Chris Hughes, a co-founder of Facebook, said the government must hold the social networking giant accountable after a series of missteps and break it up.

In an opinion piece published by The New York Times, Hughes said he feels “a sense of anger and responsibility” for Facebook’s direction, which included a massive privacy scandal involving unauthorized access to user information by political consulting firm Cambridge Analytica.

Hughes also said the power of Facebook CEO Mark Zuckerberg is “unprecedented and un-American,” citing his control of 60% of voting shares and his direct role in configuring News Feed algorithms or how users can maintain their privacy.

“Mark is a good, kind person. But I’m angry that his focus on growth led him to sacrifice security and civility for clicks,” wrote Hughes. “I’m disappointed in myself and the early Facebook team for not thinking more about how the News Feed algorithm could change our culture, influence elections and empower nationalist leaders. And I’m worried that Mark has surrounded himself with a team that reinforces his beliefs instead of challenging them.”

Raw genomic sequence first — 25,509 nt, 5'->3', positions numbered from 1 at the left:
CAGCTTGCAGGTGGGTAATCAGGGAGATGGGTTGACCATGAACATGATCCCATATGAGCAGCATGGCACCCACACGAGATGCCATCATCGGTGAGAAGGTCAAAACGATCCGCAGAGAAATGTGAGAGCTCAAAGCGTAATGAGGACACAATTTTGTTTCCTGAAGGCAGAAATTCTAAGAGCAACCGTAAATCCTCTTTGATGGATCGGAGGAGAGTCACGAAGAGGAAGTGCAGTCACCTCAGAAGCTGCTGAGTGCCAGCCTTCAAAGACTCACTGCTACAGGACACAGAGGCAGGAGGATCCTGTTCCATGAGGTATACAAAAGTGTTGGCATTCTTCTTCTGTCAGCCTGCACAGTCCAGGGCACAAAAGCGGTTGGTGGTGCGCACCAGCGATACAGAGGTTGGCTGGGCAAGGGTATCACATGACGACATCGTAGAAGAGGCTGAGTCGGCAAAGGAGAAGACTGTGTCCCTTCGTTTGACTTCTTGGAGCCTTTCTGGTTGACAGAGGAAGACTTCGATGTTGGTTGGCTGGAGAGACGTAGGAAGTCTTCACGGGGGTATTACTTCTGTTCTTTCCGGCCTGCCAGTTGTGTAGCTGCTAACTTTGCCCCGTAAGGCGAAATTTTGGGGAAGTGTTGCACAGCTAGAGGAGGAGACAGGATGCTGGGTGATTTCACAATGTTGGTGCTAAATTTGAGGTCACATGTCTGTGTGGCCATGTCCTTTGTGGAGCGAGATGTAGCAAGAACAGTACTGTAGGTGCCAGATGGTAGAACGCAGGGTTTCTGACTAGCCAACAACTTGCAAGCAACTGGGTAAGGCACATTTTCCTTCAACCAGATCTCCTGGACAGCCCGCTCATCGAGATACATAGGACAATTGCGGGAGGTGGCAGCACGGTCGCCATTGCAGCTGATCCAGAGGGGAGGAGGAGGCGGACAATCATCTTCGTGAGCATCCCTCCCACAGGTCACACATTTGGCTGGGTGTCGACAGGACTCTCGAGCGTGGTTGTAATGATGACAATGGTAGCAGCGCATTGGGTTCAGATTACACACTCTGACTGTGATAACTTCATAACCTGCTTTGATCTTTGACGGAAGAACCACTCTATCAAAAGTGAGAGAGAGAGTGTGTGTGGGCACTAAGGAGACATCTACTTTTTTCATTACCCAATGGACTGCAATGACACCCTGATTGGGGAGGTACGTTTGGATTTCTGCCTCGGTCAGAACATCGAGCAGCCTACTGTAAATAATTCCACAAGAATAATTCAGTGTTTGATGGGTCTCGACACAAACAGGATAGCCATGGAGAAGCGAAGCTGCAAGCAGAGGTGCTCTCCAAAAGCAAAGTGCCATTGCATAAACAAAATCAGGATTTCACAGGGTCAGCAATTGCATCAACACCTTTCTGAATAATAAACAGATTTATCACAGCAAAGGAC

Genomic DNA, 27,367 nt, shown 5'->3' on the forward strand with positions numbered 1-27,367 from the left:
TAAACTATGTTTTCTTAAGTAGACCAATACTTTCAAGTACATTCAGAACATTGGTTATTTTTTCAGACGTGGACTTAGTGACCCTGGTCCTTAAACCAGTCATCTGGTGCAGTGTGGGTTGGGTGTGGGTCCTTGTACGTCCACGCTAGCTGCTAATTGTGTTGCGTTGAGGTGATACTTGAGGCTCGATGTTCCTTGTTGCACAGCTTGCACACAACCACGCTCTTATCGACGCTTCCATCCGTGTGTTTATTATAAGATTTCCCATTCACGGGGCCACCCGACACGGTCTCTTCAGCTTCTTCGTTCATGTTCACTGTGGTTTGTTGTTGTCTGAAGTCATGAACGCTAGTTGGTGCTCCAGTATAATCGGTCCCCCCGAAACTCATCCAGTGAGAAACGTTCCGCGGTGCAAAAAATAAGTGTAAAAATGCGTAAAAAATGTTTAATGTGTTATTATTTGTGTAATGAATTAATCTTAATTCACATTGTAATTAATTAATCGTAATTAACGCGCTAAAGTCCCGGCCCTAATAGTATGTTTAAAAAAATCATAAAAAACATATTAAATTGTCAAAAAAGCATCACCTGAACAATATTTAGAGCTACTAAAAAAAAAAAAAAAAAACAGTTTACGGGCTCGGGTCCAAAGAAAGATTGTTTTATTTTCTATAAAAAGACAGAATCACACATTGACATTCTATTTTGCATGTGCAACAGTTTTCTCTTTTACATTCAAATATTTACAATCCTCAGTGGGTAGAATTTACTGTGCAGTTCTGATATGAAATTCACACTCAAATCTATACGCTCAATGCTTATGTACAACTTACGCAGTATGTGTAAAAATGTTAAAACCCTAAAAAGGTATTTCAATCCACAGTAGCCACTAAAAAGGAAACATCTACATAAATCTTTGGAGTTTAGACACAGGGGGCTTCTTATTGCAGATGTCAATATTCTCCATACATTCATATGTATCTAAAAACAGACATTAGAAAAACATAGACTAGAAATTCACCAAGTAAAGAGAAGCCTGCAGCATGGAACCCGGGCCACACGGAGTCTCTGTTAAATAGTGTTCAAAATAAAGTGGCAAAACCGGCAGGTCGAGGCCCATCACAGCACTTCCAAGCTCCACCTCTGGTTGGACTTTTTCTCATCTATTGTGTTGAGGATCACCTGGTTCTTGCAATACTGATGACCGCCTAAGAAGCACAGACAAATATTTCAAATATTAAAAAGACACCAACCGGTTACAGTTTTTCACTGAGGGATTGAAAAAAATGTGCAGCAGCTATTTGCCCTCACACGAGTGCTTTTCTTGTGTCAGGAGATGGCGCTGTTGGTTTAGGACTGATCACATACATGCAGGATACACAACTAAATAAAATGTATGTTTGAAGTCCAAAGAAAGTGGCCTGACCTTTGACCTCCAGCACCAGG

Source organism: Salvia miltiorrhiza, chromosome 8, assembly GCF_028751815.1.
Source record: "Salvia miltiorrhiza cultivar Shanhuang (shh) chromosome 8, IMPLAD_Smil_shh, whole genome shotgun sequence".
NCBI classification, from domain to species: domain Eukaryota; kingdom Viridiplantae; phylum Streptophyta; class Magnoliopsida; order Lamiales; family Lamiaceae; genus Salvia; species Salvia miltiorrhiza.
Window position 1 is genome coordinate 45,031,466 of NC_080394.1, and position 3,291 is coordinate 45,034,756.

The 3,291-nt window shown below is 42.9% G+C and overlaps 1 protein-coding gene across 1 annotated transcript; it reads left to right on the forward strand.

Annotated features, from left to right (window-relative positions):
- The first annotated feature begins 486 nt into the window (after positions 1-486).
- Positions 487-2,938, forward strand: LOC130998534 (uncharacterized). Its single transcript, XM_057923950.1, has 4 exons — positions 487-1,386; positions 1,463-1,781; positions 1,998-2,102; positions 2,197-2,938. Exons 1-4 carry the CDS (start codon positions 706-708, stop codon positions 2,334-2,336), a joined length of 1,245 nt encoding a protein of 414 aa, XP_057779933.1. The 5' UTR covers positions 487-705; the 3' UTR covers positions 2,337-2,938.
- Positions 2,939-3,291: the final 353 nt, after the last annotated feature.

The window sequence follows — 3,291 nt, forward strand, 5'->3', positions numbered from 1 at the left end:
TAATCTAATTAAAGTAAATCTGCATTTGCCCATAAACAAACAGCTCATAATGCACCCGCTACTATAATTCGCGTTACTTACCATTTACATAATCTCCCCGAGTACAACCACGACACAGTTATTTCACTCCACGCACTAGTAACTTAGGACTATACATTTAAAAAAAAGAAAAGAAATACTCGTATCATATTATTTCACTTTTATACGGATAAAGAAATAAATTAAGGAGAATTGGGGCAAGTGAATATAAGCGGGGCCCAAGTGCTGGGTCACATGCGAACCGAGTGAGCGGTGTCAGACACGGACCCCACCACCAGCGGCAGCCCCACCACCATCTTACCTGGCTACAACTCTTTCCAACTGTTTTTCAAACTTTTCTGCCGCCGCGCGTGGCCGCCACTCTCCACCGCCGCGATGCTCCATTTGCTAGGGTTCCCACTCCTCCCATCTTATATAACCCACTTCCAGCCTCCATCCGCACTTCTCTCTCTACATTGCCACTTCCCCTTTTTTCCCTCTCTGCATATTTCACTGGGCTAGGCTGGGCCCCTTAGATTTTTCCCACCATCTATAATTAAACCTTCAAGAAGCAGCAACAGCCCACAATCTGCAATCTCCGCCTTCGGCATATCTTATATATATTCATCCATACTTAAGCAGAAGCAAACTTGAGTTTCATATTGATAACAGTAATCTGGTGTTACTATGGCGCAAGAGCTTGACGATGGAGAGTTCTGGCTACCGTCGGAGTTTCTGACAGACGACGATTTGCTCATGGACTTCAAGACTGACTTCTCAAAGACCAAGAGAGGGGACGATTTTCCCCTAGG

Hughes also said Facebook holds a monopoly over most of social media and the internet, between Facebook and platforms acquired by the company in recent years such as Instagram and WhatsApp. Hughes also criticized the Federal Trade Commission, saying the agency’s “biggest mistake” was allowing Facebook to acquire Instagram and WhatsApp.

“When it hasn’t acquired its way to dominance, Facebook has used its monopoly position to shut out competing companies or has copied their technology,” he said.

Read more at USA Today. 

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